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Auditory brainstem responses to stop consonants predict literacy

MPG-Autoren
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Neef,  Nicole
Department Neuropsychology, MPI for Human Cognitive and Brain Sciences, Max Planck Society;

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Schaadt,  Gesa
Department Neuropsychology, MPI for Human Cognitive and Brain Sciences, Max Planck Society;
Department of Psychology, Humboldt University Berlin, Germany;

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Friederici,  Angela D.
Department Neuropsychology, MPI for Human Cognitive and Brain Sciences, Max Planck Society;

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Zitation

Neef, N., Schaadt, G., & Friederici, A. D. (2017). Auditory brainstem responses to stop consonants predict literacy. Clinical Neurophysiology, 128(3), 484-494. doi:10.1016/j.clinph.2016.12.007.


Zitierlink: http://hdl.handle.net/11858/00-001M-0000-002C-47A0-6
Zusammenfassung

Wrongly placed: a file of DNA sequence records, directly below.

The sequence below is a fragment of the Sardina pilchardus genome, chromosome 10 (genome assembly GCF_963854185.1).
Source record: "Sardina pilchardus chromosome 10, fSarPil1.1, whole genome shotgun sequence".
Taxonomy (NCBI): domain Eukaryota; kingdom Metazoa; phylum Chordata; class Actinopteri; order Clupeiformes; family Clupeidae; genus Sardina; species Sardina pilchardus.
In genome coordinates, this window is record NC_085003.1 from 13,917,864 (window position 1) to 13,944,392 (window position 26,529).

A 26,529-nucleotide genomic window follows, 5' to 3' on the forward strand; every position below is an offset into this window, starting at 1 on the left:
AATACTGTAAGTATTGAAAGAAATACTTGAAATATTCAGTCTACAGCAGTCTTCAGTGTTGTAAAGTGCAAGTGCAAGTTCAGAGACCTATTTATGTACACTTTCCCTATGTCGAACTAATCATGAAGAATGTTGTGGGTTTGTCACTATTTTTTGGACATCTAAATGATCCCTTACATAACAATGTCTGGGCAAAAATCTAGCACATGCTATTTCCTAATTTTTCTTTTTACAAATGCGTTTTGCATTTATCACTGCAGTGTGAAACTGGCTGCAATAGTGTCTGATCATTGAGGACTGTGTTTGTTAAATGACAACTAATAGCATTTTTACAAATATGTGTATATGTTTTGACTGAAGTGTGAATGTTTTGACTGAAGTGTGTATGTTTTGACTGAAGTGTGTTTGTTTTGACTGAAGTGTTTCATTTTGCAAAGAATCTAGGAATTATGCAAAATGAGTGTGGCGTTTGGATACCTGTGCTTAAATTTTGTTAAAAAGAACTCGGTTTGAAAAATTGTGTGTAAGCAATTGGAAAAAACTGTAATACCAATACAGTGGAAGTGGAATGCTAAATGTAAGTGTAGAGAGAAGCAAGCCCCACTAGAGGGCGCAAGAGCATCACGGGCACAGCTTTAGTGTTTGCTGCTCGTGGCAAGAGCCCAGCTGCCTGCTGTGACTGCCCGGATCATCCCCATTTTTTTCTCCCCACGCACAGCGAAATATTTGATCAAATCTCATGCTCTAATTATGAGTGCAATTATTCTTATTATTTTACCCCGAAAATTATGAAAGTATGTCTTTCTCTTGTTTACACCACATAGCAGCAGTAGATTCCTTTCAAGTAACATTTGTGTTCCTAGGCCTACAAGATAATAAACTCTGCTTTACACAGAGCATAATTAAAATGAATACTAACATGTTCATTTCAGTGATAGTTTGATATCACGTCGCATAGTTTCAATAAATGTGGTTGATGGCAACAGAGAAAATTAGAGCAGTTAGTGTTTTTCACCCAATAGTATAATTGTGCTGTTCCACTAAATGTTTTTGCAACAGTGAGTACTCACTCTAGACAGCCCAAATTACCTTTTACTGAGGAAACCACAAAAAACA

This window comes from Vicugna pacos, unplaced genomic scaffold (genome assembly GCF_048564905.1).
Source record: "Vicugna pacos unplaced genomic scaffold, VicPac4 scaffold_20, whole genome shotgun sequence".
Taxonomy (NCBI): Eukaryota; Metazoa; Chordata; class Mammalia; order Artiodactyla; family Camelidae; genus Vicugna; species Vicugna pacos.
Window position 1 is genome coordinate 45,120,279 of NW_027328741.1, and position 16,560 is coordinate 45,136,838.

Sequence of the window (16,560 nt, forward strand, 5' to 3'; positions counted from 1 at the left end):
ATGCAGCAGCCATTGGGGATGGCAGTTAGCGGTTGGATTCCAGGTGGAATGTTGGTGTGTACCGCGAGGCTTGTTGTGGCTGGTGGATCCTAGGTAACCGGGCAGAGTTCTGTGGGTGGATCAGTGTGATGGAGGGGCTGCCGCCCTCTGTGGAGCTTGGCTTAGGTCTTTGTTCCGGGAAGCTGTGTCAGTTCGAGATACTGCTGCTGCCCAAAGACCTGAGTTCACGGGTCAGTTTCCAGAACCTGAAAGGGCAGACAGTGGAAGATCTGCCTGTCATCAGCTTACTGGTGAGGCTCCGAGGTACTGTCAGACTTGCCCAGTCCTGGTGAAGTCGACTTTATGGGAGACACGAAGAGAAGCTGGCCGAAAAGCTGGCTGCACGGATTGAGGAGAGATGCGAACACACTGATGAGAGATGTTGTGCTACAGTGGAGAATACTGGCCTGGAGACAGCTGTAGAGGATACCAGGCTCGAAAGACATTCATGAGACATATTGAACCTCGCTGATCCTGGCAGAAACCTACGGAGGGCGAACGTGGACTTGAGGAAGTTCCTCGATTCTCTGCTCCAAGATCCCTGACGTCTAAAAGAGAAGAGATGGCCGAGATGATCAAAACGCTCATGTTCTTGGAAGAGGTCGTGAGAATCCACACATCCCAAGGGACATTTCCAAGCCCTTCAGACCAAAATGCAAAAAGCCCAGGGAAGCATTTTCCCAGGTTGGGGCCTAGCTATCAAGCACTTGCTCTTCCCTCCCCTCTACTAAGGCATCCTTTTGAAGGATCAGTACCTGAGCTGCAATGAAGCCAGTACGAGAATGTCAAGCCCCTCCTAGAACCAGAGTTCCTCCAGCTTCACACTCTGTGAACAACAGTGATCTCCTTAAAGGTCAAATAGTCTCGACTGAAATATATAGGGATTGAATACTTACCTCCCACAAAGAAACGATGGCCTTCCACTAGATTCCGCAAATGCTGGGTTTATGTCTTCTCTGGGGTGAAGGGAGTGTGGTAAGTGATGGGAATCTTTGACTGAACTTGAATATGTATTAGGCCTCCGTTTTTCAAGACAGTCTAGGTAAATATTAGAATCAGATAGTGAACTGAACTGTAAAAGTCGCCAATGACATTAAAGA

Objective: Precise temporal coding of speech plays a pivotal role for sound processing throughout the central auditory system which in turn influences literacy acquisition. The current study tests whether an electrophysiological measure of this precision predicts literacy skills. Methods: Complex auditory brainstem responses were analyzed from 62 native-German speaking children aged 11-13 years. We employed the cross-phaseogram approach to compute the quality of the electrophysiological stimulus contrast [da] and [ba]. Phase shifts were expected to vary with literacy. Results: Receiver operating curves demonstrated a feasible sensitivity and specificity of the electrophysiological measure. A multiple regression analysis resulted in a significant prediction of literacy by delta cross-phase as well as phonological awareness. A further commonality analysis separated a unique variance explained by the physiological measure from a unique variance explained by the behavioral measure, and common effects of both. Conclusions: Despite multicollinearities between literacy, phonological awareness, and subcortical differentiation of stop consonants, a combined assessment of behavior and physiology strongly increases the ability to predict literacy skills. Significance: The strong link between the neurophysiological signature of sound encoding and literacy outcome suggests that the delta cross-phase could indicate the risk of dyslexia and thereby complement subjective psychometric measures for early diagnoses.